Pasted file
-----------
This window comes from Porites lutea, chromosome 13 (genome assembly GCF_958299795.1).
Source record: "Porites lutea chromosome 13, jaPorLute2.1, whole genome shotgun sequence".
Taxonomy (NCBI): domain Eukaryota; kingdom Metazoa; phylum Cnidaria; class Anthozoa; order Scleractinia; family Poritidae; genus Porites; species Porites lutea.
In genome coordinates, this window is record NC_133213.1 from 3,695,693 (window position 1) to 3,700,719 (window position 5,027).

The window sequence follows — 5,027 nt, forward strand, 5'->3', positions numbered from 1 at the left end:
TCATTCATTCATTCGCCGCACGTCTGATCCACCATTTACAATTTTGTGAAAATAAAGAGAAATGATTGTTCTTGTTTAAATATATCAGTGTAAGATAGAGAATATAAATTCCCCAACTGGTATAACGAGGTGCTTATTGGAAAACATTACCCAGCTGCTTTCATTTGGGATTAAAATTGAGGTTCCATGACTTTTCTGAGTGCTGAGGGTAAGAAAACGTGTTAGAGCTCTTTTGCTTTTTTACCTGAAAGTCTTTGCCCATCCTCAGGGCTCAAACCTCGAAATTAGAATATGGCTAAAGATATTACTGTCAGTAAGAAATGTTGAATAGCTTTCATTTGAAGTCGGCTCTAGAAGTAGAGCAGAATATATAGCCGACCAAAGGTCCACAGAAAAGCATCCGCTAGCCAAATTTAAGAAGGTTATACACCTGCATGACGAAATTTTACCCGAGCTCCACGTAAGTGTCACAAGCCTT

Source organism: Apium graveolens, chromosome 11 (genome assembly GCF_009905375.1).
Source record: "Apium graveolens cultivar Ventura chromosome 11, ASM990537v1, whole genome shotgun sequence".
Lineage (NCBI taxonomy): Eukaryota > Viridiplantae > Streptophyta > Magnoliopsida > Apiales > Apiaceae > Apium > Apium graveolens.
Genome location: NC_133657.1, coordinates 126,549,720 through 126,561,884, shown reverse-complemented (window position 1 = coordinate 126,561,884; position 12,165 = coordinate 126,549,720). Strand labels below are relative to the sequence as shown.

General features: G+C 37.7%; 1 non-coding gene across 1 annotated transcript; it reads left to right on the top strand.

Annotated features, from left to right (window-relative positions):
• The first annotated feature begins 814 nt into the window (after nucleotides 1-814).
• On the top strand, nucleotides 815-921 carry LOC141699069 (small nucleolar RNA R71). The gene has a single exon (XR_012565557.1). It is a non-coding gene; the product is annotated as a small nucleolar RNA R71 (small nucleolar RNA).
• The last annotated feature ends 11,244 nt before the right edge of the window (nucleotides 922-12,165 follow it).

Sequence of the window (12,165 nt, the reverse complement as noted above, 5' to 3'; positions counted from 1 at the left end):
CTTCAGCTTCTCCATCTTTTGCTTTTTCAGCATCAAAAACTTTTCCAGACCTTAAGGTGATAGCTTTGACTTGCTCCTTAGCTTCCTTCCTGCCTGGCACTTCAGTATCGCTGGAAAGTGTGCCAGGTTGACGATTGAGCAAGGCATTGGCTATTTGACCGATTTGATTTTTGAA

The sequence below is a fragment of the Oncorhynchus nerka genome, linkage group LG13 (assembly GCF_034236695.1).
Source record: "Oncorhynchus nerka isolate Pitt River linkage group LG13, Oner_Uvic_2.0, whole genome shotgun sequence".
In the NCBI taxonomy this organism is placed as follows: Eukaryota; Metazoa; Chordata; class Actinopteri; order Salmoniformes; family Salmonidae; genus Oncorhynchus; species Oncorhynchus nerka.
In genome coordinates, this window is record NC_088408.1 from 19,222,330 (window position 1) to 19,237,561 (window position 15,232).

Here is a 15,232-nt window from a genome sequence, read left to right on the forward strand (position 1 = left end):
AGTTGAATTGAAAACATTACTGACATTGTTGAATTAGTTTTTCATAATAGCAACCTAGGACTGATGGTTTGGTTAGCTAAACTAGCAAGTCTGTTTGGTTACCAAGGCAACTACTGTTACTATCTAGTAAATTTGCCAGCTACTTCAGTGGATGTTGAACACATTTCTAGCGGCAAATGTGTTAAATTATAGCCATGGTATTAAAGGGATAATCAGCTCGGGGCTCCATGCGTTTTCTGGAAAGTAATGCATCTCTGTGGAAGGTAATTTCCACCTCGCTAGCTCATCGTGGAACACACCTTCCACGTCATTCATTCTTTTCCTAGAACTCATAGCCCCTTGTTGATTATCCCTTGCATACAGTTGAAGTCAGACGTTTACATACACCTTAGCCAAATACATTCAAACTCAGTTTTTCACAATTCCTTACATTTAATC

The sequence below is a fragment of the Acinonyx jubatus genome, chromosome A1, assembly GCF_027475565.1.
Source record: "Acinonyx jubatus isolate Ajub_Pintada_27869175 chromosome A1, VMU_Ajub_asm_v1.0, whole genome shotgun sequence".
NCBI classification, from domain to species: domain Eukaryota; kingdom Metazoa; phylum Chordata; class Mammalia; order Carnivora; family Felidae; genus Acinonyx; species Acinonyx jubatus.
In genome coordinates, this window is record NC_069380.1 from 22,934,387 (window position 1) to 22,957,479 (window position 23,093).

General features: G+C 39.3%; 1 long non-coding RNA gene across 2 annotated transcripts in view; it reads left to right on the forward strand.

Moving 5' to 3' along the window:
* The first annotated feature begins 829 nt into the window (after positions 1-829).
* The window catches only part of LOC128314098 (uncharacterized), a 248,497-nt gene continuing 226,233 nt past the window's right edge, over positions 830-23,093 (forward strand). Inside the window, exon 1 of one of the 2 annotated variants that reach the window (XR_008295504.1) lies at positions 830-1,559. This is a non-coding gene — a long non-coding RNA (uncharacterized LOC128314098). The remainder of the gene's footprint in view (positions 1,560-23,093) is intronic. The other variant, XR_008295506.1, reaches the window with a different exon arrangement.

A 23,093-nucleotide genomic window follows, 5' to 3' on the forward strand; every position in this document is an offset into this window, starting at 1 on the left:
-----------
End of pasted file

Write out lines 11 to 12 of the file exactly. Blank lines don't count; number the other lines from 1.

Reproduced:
General features: G+C 37.7%; 1 non-coding gene across 1 annotated transcript; it reads left to right on the top strand.

Annotated features, from left to right (window-relative positions):